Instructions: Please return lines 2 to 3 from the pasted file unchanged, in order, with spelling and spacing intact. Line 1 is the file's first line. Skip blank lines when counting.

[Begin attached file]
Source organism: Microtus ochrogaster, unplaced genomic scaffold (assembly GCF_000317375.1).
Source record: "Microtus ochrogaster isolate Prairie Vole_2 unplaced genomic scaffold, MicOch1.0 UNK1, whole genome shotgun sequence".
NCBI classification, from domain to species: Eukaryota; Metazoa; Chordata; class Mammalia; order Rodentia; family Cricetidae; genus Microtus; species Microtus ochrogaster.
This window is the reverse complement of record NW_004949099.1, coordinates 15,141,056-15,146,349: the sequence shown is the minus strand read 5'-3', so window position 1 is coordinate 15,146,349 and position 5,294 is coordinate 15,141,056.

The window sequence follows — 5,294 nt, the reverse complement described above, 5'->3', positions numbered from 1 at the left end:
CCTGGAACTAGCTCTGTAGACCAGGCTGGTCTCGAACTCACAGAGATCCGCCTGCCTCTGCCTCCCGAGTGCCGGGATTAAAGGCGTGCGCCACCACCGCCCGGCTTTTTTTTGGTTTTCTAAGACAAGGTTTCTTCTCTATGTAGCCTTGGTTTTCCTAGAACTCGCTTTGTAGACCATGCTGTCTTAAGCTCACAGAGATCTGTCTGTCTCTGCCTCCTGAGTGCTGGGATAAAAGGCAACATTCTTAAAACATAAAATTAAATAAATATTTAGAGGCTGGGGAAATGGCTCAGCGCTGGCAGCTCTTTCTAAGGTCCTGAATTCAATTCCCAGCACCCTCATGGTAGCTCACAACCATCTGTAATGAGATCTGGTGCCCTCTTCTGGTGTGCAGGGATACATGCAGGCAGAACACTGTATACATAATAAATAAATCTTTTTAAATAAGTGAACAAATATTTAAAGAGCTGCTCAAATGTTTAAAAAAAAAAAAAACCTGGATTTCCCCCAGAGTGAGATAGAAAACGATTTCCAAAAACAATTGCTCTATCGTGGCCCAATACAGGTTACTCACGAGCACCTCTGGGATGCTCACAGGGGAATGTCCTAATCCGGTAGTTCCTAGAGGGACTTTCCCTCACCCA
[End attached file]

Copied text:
Source record: "Microtus ochrogaster isolate Prairie Vole_2 unplaced genomic scaffold, MicOch1.0 UNK1, whole genome shotgun sequence".
NCBI classification, from domain to species: Eukaryota; Metazoa; Chordata; class Mammalia; order Rodentia; family Cricetidae; genus Microtus; species Microtus ochrogaster.